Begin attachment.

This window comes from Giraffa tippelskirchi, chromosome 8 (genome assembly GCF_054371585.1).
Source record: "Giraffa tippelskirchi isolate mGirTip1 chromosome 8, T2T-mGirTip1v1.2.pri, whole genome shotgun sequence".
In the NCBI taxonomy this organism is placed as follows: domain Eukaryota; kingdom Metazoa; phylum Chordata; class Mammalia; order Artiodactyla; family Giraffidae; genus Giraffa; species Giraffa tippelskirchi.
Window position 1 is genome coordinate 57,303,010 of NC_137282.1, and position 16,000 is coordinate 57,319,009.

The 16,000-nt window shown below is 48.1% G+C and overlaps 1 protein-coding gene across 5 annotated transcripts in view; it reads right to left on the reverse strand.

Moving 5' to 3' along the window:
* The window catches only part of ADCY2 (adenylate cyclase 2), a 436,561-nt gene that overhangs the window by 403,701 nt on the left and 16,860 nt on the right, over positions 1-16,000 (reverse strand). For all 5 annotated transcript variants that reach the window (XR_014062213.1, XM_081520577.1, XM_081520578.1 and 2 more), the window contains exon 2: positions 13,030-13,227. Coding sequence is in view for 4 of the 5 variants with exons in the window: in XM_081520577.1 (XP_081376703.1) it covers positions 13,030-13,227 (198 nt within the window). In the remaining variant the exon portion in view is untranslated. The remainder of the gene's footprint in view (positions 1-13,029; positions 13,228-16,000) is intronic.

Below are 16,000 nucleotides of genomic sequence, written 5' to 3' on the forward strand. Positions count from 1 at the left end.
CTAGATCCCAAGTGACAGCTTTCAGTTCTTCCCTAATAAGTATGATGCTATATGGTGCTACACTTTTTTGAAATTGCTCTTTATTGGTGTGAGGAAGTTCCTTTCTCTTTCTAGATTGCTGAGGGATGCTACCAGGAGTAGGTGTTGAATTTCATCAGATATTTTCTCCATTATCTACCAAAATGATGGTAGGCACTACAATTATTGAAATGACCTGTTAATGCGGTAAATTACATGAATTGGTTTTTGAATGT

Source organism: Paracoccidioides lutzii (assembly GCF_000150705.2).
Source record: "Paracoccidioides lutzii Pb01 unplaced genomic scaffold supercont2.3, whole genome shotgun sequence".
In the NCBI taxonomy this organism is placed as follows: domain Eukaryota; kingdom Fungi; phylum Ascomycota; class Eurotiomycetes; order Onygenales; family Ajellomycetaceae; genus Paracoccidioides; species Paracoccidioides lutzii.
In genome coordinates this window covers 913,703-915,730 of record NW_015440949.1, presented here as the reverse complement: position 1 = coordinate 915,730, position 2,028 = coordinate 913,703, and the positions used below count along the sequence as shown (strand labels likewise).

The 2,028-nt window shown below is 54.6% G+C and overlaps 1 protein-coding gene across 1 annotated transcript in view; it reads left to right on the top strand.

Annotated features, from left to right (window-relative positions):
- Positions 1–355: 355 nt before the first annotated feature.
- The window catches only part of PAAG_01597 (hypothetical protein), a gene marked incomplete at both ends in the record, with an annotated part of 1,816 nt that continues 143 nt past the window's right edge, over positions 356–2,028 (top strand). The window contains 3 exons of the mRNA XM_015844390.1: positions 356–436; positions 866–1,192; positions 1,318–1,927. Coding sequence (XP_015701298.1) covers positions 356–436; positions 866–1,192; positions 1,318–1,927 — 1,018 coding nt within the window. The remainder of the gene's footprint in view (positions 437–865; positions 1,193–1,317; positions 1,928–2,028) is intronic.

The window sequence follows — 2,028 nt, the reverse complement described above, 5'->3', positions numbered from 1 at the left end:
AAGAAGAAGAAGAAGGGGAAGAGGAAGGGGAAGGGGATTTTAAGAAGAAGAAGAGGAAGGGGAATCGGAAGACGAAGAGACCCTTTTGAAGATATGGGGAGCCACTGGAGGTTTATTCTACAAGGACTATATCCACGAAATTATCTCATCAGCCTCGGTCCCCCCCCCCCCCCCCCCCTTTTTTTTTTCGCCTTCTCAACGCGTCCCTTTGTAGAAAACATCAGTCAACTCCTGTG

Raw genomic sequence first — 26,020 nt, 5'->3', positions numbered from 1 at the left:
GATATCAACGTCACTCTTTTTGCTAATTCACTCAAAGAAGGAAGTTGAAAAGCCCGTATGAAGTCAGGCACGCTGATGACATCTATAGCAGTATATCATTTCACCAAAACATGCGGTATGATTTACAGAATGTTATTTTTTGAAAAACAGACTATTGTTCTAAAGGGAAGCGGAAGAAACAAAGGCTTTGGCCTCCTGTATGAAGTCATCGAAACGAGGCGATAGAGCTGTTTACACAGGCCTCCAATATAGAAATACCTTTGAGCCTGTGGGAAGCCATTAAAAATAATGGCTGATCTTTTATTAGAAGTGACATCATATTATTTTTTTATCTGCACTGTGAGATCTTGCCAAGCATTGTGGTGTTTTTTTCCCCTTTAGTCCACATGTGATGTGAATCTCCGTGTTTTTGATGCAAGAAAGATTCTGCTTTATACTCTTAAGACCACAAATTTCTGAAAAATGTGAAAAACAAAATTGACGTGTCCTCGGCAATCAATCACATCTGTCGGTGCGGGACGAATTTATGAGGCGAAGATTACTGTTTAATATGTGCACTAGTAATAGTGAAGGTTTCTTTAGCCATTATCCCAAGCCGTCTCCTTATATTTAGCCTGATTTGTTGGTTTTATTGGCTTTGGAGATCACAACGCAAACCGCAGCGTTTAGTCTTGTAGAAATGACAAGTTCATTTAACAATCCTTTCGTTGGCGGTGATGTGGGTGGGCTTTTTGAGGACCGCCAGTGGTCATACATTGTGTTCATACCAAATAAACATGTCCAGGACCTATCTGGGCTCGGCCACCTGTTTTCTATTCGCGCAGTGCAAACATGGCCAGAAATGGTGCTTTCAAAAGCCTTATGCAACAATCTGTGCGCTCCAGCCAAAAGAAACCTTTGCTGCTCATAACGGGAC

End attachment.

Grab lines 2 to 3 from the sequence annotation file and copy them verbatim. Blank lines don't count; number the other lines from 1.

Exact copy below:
Source record: "Giraffa tippelskirchi isolate mGirTip1 chromosome 8, T2T-mGirTip1v1.2.pri, whole genome shotgun sequence".
In the NCBI taxonomy this organism is placed as follows: domain Eukaryota; kingdom Metazoa; phylum Chordata; class Mammalia; order Artiodactyla; family Giraffidae; genus Giraffa; species Giraffa tippelskirchi.